In Synod News
Renee Splichal Larson

Rev. Renee Splichal Larson

I’ve been thinking about Mary and Martha’s brother, Lazarus. I’ve always felt sorry for the guy. I wonder if he heard Jesus’ voice calling his name outside of his tomb and thought it was the final resurrection of the dead. Bound in grave clothes, he makes his way into the light, only to realize that he was resuscitated right back into the world he breathed his last breath, four days prior. An appropriate response from Lazarus would be, “Uffda.” 

I cannot imagine that much about Lazarus’ resuscitated life after death was the same. Scripture is silent as to what Lazarus actually thinks about Jesus’ miracle, or how he feels about having to die, yet again. It takes less than a chapter in the Gospel of John, after the raising of Lazarus, for us to find out that the chief priests plot to kill Lazarus “since it was on account of him that many of the Jews were deserting and were believing in Jesus (John 12.11).”

At this point, it’s safe to say that life will never be the same for Lazarus. Most likely there is no back to normal for him. But this is not unique to Lazarus in Scripture. Life was never the same for Mary after the angel Gabriel paid her a visit. There was no back to normal for Paul after Jesus appeared to him on the road to Damascus. Life was never the same for the Israelites after the exile. There was no back to normal for those who followed Jesus after he appeared to them in the flesh after his crucifixion. 

There are certain things that happen, and life will never be the same. There’s a diagnosis, or a death. There is a marriage proposal, or a baby is born. There is a job opportunity across the country, or a family farm sold. There is natural disaster, or divorce. There is baptism, and there is conversion. There is war, or even a pandemic.

After something life-changing happens, “normal” is no longer normal. Sometimes we grieve this, other times we are ready for change.  And sometimes, whatever occurs, affects a whole community, and in some cases, the whole world.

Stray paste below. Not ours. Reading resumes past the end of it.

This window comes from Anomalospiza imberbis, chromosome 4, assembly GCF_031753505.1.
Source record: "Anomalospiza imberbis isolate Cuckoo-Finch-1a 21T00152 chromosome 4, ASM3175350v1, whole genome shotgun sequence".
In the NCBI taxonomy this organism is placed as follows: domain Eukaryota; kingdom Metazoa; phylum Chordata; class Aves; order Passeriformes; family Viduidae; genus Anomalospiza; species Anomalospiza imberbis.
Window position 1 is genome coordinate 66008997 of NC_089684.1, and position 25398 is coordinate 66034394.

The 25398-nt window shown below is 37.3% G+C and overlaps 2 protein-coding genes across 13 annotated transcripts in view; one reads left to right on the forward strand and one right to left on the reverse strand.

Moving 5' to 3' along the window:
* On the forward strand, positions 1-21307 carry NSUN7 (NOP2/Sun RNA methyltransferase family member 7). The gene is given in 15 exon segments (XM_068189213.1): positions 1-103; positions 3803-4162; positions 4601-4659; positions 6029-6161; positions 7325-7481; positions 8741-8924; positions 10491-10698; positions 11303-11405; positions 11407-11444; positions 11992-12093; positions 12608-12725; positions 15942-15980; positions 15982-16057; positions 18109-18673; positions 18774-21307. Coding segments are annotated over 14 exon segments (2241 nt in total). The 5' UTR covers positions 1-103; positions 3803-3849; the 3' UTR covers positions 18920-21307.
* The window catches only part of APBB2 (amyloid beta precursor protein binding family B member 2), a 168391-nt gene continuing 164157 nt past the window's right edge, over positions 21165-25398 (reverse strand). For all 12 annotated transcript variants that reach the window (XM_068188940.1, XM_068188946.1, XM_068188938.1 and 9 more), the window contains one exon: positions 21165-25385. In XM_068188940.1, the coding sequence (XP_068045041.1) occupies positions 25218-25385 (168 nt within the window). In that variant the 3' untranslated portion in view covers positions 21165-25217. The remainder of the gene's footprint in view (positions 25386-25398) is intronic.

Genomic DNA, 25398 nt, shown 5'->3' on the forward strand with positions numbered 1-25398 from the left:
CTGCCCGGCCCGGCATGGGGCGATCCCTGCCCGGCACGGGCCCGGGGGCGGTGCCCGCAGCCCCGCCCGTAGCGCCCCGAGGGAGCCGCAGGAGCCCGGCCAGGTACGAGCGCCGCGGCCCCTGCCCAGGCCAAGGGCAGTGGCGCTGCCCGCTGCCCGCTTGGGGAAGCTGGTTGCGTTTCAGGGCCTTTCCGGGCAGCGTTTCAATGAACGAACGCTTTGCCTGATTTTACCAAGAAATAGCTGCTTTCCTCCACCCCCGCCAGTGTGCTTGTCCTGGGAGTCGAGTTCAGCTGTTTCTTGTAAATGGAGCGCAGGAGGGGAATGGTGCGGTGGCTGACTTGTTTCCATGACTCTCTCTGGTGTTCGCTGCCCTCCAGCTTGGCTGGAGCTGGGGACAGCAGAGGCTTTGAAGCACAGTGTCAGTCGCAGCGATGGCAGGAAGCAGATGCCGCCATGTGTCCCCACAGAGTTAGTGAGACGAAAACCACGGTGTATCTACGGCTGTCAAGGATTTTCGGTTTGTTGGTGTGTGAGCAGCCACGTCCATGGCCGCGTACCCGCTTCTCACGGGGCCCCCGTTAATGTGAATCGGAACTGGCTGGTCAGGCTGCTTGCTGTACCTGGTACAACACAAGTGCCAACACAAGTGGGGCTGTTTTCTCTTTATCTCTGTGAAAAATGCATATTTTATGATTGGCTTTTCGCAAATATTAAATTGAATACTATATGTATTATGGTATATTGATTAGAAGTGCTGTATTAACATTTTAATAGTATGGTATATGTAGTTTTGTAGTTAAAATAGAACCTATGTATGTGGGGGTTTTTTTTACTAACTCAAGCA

We are in a pandemic. All of us are affected. We are getting used to wearing masks, and are more aware than ever how close we may be standing next to someone. The pandemic has fast forwarded how we think about and are the body of Christ (the church together), literally out in the world. 

One of the many things I love about the story of the raising of Lazarus is when he comes out of his grave. John 11:44 says: “The dead man came out, his hands and feet bound with strips of cloth, and his face wrapped in a cloth. Jesus said to them, ‘Unbind him, and let him go.’”

Jesus invites the community to participate in the new life given to Lazarus. What’s comfortable about unbinding a neighbor who has been dead four days? What might it be like now to go over for supper to Mary, Martha, and Lazarus’ house? I wonder what “back to normal” looked like in the village of Bethany; or, if there was never a “back to normal,” but rather, life anew. We do not know how the church will look five months or five years from now, during or after a pandemic. But we do know that God is the sustainer of our life, our beloved SD Synod, the ELCA, and the whole church universal. 

We can either get stuck in longing for how things used to be before________, or, we can grieve as we begin to notice the ways in which God is making all things new. We have a God who brings life out of death. The resuscitation of Lazarus, and the resurrection of Jesus, speak to this phenomenon in our world. What I have come to understand is that the life God brings forth after a life-altering event, is not the same kind of life we once had. Rather, it is life, and it is new. 

Thanks be to God that Jesus calls us out into the world in which God is on the loose: healing, loving, reconciling, forgiving, feeding, strengthening, challenging, growing, and raising from death to life. 

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